In 76% of the U.S. counties, the monthly house payment on a median-priced home is more affordable than the monthly fair market rent on a three-bedroom property, according to a recent RealtyTrac® analysis.
The RealtyTrac® Residential Rental Property Analysis for properties purchased in the first quarter of 2015 also ranked residential rental properties from a real estate investor perspective along with the most affordable—and least affordable—markets for renting from a renter perspective.
The analysis included 461 counties nationwide with a population of at least 100,000 and sufficient home price, income and rental data. The combined population in the 461 counties analyzed was 217 million. On average across all 461 counties, fair market rents as set by the U.S. Department of Housing and Urban Development represented 28 percent of the estimated median household income, while monthly house payments on a median-priced home—with a 10 percent down payment and including property taxes, home insurance and mortgage insurance—represented 24 percent of the estimated median income.
“From a purely affordability standpoint, renters who have saved enough to make a 10 percent down payment are better off buying in the majority of markets across the country,” says Daren Blomquist, vice president at RealtyTrac. “But factors other than affordability are keeping many renters from becoming buyers, a reality that means real estate investors buying residential properties as rentals still have the opportunity to make strong returns in many markets across the country.
“Also keep in mind that in some markets buying may be more affordable than renting, but that doesn’t mean buying is truly affordable by traditional standards,” Blomquist added. “In those markets renters are stuck behind a rock and hard place when it comes to deciding whether to try to buy or continue renting.”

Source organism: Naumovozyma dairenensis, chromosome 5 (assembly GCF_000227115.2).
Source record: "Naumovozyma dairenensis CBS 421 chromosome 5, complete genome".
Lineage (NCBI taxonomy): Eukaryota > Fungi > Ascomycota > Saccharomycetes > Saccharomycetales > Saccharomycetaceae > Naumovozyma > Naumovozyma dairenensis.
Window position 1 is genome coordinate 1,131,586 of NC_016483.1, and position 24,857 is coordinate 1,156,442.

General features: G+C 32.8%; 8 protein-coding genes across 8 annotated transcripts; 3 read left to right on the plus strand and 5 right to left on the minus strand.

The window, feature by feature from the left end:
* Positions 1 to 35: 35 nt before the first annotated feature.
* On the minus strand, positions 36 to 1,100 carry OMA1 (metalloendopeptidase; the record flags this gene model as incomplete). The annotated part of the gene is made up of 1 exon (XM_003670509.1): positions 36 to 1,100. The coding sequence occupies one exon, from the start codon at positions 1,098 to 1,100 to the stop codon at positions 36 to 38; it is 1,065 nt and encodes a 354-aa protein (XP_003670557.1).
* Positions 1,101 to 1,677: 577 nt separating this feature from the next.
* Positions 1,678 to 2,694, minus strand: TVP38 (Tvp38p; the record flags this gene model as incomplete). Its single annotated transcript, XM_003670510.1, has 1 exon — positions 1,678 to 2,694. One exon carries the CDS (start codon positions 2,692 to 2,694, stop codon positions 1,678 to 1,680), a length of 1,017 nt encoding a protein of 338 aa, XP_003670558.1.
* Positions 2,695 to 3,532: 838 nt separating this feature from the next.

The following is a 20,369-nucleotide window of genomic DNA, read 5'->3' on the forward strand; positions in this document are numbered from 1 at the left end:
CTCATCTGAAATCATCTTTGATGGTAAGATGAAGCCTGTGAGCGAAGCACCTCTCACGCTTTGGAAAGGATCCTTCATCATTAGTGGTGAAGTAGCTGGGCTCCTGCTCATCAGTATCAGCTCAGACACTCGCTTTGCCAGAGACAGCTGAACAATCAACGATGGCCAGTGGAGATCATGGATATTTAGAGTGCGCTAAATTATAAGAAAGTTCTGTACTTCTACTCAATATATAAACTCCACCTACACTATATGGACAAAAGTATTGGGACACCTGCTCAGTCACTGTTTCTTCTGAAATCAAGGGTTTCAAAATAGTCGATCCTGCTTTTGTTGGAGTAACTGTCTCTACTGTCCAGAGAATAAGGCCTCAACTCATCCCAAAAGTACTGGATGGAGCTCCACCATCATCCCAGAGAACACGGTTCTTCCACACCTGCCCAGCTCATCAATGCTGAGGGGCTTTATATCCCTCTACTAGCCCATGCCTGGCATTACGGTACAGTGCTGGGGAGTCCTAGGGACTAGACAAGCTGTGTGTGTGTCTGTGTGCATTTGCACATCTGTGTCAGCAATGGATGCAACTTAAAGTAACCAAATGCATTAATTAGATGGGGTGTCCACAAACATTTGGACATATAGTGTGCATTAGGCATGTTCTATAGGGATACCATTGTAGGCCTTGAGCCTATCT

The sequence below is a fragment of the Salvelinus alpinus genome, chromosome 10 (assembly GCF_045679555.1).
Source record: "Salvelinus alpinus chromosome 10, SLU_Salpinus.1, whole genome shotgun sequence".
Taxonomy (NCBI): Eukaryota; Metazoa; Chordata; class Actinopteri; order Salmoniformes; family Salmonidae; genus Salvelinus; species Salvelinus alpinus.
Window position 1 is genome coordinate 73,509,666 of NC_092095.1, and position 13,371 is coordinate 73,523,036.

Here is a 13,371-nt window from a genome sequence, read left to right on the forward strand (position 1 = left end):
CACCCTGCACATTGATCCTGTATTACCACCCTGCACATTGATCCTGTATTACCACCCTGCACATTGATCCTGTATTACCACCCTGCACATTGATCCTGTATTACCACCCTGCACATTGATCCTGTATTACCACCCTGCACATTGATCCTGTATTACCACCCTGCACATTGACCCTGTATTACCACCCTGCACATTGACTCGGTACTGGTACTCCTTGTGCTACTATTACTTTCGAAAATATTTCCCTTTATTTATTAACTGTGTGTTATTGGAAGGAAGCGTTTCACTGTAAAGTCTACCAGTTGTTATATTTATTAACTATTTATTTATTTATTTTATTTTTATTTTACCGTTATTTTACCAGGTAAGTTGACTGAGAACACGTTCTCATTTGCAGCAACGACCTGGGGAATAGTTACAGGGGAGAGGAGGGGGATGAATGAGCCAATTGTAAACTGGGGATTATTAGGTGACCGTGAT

56 markets with most favorable conditions for buying rather than renting
There were 351 counties out of the 461 analyzed (76 percent) where house payments on a median-priced home in the first quarter of 2015 were lower than fair market rents on three-bedroom homes.
Among these 351 counties, there were 56 counties where home prices rose at least 7 percent compared to a year ago and wages rose at least 3 percent annually—additional factors that could make owning a home more attractive than renting. Wages were from the most recent weekly wage data available from the Bureau of Labor Statistics, the third quarter of 2014.
“When considering the financial aspects of renting verses owning, the better financial opportunity is in ownership,” says Michael Mahon, executive vice president at a real estate firm covering the Ohio housing markets of Cincinnati, Dayton and Columbus. “With many markets in Ohio seeing double-digit appreciation year over year, the cost of homeownership and renting will only go up in future years, while purchasing options offer attractive low interest rates for homeowners to stabilize monthly household expenses, while equally building equity within their household investments.
“As wage growth continues to stagnate, those consumers choosing to rent will see more and more of their net wages being devoted to increased housing costs in the future,” Mahon added.
Reprinted from RISMedia.